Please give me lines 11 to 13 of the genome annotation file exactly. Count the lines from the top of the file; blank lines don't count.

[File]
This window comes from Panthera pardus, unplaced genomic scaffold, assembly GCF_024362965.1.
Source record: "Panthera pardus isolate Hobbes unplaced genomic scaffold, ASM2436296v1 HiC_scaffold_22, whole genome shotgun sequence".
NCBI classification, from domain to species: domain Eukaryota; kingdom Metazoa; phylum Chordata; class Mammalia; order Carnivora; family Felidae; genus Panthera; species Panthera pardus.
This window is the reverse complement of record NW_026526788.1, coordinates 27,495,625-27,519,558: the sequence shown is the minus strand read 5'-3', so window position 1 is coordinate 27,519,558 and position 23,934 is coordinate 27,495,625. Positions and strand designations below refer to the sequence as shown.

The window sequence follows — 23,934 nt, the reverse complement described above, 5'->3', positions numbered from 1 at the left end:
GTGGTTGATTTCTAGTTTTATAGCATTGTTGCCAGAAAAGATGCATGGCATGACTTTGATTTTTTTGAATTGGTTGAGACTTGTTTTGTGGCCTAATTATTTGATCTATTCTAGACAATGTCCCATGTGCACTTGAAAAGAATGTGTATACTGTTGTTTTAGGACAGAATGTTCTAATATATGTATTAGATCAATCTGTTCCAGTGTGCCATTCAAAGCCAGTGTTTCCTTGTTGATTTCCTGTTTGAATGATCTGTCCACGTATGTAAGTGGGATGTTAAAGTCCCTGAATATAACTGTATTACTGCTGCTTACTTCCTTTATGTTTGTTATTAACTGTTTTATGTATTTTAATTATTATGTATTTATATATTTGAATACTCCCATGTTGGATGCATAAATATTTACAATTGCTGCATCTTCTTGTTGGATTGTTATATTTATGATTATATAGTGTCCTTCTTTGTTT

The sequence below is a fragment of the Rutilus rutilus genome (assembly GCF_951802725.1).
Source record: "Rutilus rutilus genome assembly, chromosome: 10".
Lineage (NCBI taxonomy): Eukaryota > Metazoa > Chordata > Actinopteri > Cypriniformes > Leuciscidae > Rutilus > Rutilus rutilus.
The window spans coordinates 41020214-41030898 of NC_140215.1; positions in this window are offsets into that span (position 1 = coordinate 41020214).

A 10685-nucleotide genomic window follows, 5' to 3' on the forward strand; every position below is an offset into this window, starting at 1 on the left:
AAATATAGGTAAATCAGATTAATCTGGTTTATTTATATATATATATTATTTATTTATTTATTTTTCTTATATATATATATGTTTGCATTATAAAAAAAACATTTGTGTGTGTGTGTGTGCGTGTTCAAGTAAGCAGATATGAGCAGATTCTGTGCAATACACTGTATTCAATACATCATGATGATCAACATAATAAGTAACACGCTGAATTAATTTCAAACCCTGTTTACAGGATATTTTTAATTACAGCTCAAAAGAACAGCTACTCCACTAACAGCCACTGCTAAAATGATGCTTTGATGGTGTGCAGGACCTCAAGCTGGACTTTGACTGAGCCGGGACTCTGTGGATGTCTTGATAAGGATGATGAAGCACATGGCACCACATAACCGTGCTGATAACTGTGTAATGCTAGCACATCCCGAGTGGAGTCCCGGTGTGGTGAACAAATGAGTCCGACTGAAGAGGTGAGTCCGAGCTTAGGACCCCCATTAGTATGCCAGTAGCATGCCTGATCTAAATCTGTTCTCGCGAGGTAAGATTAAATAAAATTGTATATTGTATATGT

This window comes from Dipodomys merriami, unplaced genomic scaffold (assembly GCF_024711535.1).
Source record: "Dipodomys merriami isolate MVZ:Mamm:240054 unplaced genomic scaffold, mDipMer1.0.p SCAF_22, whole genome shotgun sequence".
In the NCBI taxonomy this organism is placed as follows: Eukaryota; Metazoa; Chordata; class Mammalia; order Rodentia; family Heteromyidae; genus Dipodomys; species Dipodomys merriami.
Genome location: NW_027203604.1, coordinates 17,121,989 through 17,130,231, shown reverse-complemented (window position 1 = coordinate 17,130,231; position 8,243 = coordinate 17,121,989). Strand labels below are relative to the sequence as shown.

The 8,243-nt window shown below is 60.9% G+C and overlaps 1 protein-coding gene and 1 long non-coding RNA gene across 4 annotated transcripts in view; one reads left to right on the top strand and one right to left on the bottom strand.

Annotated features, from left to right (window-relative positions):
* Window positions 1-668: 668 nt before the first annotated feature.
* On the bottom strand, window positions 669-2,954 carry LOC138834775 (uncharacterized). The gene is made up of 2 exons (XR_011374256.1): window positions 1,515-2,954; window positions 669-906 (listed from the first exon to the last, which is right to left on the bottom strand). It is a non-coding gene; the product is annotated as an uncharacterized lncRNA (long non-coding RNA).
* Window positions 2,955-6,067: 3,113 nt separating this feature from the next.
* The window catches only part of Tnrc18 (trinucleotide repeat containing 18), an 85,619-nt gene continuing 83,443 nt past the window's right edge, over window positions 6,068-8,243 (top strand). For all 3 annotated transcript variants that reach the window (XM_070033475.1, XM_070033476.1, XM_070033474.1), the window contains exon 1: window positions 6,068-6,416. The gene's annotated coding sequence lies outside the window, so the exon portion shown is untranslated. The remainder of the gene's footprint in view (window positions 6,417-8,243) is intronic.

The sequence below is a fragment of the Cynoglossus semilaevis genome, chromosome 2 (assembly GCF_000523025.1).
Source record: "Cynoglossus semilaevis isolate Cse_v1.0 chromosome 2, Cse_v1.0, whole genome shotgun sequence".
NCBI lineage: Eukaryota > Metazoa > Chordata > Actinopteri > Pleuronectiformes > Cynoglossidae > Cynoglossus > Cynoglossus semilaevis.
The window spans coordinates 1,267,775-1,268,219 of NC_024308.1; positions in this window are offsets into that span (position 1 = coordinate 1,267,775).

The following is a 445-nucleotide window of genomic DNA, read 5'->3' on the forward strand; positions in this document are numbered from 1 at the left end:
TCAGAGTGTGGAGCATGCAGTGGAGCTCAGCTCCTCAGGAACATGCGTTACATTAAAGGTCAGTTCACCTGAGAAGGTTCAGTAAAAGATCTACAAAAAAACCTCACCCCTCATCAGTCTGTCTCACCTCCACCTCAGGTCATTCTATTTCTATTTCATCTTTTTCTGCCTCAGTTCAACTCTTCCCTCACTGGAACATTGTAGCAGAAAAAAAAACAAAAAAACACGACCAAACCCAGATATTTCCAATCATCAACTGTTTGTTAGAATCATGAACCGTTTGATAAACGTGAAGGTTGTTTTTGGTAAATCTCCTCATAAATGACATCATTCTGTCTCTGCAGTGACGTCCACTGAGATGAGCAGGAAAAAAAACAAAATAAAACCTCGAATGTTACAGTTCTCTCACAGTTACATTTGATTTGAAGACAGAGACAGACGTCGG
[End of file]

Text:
A 10685-nucleotide genomic window follows, 5' to 3' on the forward strand; every position below is an offset into this window, starting at 1 on the left:
AAATATAGGTAAATCAGATTAATCTGGTTTATTTATATATATATATTATTTATTTATTTATTTTTCTTATATATATATATGTTTGCATTATAAAAAAAACATTTGTGTGTGTGTGTGTGCGTGTTCAAGTAAGCAGATATGAGCAGATTCTGTGCAATACACTGTATTCAATACATCATGATGATCAACATAATAAGTAACACGCTGAATTAATTTCAAACCCTGTTTACAGGATATTTTTAATTACAGCTCAAAAGAACAGCTACTCCACTAACAGCCACTGCTAAAATGATGCTTTGATGGTGTGCAGGACCTCAAGCTGGACTTTGACTGAGCCGGGACTCTGTGGATGTCTTGATAAGGATGATGAAGCACATGGCACCACATAACCGTGCTGATAACTGTGTAATGCTAGCACATCCCGAGTGGAGTCCCGGTGTGGTGAACAAATGAGTCCGACTGAAGAGGTGAGTCCGAGCTTAGGACCCCCATTAGTATGCCAGTAGCATGCCTGATCTAAATCTGTTCTCGCGAGGTAAGATTAAATAAAATTGTATATTGTATATGT

This window comes from Dipodomys merriami, unplaced genomic scaffold (assembly GCF_024711535.1).